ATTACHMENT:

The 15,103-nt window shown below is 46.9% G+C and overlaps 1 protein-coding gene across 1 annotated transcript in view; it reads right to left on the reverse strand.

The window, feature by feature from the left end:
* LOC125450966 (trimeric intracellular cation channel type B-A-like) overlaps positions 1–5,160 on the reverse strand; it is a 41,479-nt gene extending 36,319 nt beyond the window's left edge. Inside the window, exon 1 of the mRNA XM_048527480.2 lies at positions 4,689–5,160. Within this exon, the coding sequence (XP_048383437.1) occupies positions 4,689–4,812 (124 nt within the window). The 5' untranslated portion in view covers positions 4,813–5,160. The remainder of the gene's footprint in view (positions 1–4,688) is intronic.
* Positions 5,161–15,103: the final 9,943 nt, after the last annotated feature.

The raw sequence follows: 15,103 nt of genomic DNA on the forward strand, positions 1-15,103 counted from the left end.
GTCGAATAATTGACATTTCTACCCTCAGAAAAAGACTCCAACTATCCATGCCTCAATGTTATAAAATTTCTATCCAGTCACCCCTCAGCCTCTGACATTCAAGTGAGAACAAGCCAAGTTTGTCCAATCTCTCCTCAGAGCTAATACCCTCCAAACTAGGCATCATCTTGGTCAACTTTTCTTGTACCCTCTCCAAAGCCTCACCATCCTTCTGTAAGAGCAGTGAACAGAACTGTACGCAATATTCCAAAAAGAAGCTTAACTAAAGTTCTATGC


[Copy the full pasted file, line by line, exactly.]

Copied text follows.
The 15,103-nt window shown below is 46.9% G+C and overlaps 1 protein-coding gene across 1 annotated transcript in view; it reads right to left on the reverse strand.

The window, feature by feature from the left end:
* LOC125450966 (trimeric intracellular cation channel type B-A-like) overlaps positions 1–5,160 on the reverse strand; it is a 41,479-nt gene extending 36,319 nt beyond the window's left edge. Inside the window, exon 1 of the mRNA XM_048527480.2 lies at positions 4,689–5,160. Within this exon, the coding sequence (XP_048383437.1) occupies positions 4,689–4,812 (124 nt within the window). The 5' untranslated portion in view covers positions 4,813–5,160. The remainder of the gene's footprint in view (positions 1–4,688) is intronic.
* Positions 5,161–15,103: the final 9,943 nt, after the last annotated feature.

The raw sequence follows: 15,103 nt of genomic DNA on the forward strand, positions 1-15,103 counted from the left end.
GTCGAATAATTGACATTTCTACCCTCAGAAAAAGACTCCAACTATCCATGCCTCAATGTTATAAAATTTCTATCCAGTCACCCCTCAGCCTCTGACATTCAAGTGAGAACAAGCCAAGTTTGTCCAATCTCTCCTCAGAGCTAATACCCTCCAAACTAGGCATCATCTTGGTCAACTTTTCTTGTACCCTCTCCAAAGCCTCACCATCCTTCTGTAAGAGCAGTGAACAGAACTGTACGCAATATTCCAAAAAGAAGCTTAACTAAAGTTCTATGC